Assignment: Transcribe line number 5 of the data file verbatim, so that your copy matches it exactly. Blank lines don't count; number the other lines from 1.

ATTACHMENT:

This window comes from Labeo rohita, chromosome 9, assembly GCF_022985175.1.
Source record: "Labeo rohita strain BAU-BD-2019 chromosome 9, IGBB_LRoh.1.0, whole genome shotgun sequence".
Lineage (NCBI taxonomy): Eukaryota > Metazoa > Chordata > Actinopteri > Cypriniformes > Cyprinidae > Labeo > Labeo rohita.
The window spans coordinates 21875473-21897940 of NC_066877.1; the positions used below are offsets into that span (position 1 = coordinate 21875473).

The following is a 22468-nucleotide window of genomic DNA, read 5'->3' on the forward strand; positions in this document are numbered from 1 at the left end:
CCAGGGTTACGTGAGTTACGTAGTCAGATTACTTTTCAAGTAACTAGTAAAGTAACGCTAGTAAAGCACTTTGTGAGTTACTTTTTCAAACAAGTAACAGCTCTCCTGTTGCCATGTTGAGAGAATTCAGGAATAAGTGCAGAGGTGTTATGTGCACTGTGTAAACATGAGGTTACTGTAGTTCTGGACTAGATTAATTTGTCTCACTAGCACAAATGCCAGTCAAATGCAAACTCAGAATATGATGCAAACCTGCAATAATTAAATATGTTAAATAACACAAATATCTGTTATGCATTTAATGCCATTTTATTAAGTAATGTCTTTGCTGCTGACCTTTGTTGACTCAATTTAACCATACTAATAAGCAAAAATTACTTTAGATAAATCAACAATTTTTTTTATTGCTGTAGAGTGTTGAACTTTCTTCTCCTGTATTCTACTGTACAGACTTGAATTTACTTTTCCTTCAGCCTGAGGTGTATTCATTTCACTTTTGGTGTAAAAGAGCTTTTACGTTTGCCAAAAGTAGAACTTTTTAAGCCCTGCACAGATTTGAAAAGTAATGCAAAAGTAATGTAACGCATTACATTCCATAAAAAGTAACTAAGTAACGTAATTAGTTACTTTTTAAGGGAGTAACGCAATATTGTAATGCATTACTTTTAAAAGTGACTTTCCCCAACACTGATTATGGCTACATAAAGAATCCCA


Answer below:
The following is a 22468-nucleotide window of genomic DNA, read 5'->3' on the forward strand; positions in this document are numbered from 1 at the left end: